Belinda Pollard is a publishing consultant, book editor and blogger at www.smallbluedog.com. Since going freelance in the late 1990s, she has made nearly every mistake there is to make in setting professional fees, and is keen to save others from the same pain. An award-winning former journalist, she recently self-published her debut novel Poison Bay, a thriller set in the wilds of New Zealand, which won a Varuna Publisher Fellowship in 2011. Belinda lives in Brisbane, where she undertakes ball-throwing duties for a dog named Rufus, and turns on the air-conditioning so she can dream of snow …
Evaluating indexes—a brief overview for editors and indexers
Freelance indexers work on assignments for editors, authors, graphic designers, publishers and other organisations. This presentation is a brief guide on what indexers need to know up-front about indexing assignments, and suggests techniques for evaluating indexes. For editors commissioning an index or receiving an index that has been commissioned by the author, publisher or designer, it offers suggestions on how to assess the quality of an index and its compliance with indexing standards and conventions. Indexers too can use these techniques to assess their own work. The presentation addresses the questions ‘What are the characteristics of a good index?’ and ‘How can I tell if the indexer has done a competent job?’.
Sherrey Quinn is an information consultant and freelance indexer with expertise in indexing most subjects and formats. Sherrey began her indexing career in the 1970s in libraries, indexing for online databases and print indexes. In parallel with this she became proficient in the application and development of controlled vocabularies for indexing, and in online information retrieval. Later Sherrey began back-of-book indexing and she has been an Accredited Indexer since 1992. She has extensive experience in managing indexing, library and information projects. Sherrey is an active member of the Australian Library and Information Association (ALIA); she has been a member of ANZSI since 1992; a member/office-bearer of the ACT Region Branch Committee since 2005; and chair, ANZSI Accreditation Committee since 2010. Sherrey is a director of Libraries Alive! Pty Ltd and founder of the indexing business Information in Order.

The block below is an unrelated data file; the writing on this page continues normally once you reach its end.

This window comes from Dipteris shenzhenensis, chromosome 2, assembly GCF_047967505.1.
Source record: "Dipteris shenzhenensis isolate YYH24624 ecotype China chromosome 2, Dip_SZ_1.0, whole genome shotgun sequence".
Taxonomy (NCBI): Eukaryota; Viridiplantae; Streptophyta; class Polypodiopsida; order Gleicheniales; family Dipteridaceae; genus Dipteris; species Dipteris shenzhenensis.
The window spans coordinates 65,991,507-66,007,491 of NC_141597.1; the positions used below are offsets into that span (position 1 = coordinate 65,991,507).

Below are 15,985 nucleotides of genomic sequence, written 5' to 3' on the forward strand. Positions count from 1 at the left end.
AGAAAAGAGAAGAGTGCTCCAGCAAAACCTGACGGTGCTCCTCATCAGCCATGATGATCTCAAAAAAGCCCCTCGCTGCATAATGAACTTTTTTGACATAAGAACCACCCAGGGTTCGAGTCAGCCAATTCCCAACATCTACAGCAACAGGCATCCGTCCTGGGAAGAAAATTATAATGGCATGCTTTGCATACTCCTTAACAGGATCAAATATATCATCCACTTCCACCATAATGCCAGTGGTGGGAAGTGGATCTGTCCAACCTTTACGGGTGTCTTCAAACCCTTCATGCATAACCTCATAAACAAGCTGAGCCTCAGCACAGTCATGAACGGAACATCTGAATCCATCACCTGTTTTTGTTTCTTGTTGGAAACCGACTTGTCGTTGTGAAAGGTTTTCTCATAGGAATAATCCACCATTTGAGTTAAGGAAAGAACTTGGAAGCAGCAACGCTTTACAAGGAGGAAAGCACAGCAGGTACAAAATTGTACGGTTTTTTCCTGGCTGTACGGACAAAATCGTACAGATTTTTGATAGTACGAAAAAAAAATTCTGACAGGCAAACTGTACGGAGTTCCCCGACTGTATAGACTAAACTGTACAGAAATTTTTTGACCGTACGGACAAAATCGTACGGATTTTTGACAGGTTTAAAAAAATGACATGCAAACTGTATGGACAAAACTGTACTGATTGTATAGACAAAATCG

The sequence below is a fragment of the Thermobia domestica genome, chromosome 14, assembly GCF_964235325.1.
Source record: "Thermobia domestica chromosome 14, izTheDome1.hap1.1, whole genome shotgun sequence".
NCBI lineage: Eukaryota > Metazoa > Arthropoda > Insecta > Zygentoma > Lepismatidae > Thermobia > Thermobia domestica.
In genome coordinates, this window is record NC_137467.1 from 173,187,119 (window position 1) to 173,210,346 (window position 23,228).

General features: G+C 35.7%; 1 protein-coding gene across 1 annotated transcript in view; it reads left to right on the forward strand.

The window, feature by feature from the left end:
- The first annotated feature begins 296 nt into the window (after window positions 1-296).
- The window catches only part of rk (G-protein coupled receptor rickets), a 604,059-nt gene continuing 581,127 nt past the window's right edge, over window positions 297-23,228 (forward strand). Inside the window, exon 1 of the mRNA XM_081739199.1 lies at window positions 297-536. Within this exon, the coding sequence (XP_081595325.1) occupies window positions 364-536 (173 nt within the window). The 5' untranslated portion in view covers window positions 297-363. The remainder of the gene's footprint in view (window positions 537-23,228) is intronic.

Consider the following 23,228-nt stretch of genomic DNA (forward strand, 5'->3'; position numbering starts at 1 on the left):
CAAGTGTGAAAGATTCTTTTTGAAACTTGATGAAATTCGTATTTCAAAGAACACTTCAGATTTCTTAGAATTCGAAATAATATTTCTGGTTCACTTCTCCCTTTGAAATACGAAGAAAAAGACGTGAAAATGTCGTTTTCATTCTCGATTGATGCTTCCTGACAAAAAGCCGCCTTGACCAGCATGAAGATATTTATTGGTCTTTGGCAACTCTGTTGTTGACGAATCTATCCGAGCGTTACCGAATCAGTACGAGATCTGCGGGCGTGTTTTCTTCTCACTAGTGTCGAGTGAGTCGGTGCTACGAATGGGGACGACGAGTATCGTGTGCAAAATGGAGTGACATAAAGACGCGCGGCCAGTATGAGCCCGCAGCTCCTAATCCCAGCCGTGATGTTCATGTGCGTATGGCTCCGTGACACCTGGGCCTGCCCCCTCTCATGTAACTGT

Information design—a fresh approach to substantive editing that is more than just words and more than just design
Janet Salisbury and Richard Stanford
Information design is about arranging the text and look of a document to make it as readable, attractive and effective as possible. This is often thought to be something for designers to worry about, but we have shown that the best results come from integrating writing, editing and design. This process starts at the earliest stages of document development and follows three stages:
- Large-scale analysis and organisation of the content (‘the story’), so that information has structure, is engaging and flows logically. This assists readers to understand the main purpose of the information.
- Medium-scale mapping of the elements of the story, creating visual concepts and revising the text to help readers navigate and understand the content.